If you like what we do and want to support us, please chip in a bit monthly via PayPal or Patreon to help our team do what we do! Thank you!
Sign up for daily news updates from CleanTechnica on email. Or follow us on Google News!

Have a tip for CleanTechnica, want to advertise, or want to suggest a guest for our CleanTech Talk podcast? Contact us here.

Written By

John directs the Democratic Energy program at ILSR and he focuses on energy policy developments that best expand the benefits of local ownership and dispersed generation of renewable energy. His seminal paper, Democratizing the Electricity System, describes how to blast the roadblocks to distributed renewable energy generation, and how such small-scale renewable energy projects are the key to the biggest strides in renewable energy development.   Farrell also authored the landmark report Energy Self-Reliant States, which serves as the definitive energy atlas for the United States, detailing the state-by-state renewable electricity generation potential. Farrell regularly provides discussion and analysis of distributed renewable energy policy on his blog, Energy Self-Reliant States (, and articles are regularly syndicated on Grist and Renewable Energy World.   John Farrell can also be found on Twitter @johnffarrell, or at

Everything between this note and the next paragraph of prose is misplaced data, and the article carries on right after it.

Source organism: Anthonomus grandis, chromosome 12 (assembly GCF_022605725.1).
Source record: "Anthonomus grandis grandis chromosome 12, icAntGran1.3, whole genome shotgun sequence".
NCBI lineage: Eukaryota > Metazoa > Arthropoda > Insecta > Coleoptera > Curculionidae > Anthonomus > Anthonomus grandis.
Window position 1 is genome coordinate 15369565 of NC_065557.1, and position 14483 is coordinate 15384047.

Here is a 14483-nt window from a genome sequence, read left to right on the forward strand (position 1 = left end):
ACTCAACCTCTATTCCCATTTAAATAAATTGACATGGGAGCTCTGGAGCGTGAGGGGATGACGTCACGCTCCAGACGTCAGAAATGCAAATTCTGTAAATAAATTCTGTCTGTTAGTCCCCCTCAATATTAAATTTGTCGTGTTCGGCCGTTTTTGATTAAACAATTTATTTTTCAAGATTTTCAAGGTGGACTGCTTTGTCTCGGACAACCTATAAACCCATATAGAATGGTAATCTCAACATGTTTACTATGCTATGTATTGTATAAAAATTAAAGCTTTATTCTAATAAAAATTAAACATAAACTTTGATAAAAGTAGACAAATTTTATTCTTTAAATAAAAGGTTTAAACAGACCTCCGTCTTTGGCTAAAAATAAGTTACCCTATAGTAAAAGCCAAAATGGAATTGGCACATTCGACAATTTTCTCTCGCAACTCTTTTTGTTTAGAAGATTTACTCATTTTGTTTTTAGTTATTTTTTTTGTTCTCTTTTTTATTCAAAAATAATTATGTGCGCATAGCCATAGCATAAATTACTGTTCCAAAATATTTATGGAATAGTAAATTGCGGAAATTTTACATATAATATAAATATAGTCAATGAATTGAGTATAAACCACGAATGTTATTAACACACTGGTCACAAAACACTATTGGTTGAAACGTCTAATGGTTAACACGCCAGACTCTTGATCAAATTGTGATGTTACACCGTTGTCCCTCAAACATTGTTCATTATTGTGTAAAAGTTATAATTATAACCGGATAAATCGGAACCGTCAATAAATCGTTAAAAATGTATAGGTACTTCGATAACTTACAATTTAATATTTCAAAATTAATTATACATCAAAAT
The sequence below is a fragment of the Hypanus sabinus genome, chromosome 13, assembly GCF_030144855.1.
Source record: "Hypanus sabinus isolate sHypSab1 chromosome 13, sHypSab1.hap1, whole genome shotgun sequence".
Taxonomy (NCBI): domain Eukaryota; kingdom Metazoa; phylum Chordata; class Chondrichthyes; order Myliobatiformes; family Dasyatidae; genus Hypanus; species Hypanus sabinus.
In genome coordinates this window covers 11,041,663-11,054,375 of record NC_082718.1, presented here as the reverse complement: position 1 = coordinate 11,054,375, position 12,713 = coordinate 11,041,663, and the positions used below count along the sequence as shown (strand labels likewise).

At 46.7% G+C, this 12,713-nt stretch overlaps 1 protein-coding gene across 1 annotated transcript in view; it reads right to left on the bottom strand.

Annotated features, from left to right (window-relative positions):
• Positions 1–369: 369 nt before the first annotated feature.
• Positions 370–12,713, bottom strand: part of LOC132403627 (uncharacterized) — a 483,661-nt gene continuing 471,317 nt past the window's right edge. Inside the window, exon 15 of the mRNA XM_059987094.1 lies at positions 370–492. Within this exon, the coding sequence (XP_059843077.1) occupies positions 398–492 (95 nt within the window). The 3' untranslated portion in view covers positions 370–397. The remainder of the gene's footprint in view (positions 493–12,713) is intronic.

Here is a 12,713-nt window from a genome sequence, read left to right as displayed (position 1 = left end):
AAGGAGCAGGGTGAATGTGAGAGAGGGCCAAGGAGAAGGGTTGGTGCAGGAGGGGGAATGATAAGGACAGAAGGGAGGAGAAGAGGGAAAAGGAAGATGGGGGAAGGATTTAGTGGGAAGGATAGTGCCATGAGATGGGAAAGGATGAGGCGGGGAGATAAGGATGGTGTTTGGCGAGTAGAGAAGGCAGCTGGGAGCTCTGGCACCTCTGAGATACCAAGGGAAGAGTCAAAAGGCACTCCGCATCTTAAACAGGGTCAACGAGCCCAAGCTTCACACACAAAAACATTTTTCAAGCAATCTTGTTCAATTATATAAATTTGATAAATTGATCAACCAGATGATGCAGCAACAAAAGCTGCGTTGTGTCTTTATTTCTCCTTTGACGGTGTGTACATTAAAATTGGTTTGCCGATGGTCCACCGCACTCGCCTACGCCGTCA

You May Also Like


If you’re like me at all, getting a new e-bike makes you feel like Pee Wee Herman. It’s fun! It’s fast! It helps you...

Clean Power

Originally published at An advocacy group in Boulder, Colo. has made the case for why utilities, not customers, should be responsible for the...

Clean Power

With financial rewards tied to building big things, and a 100-year history of doing so, utilities overlook distributed energy resources like rooftop solar. State...


The need to decarbonize our economy presents new opportunities to increase electricity demand beneficially. And doing that — particularly by electrifying transportation — has...

Copyright © 2023 CleanTechnica. The content produced by this site is for entertainment purposes only. Opinions and comments published on this site may not be sanctioned by and do not necessarily represent the views of CleanTechnica, its owners, sponsors, affiliates, or subsidiaries.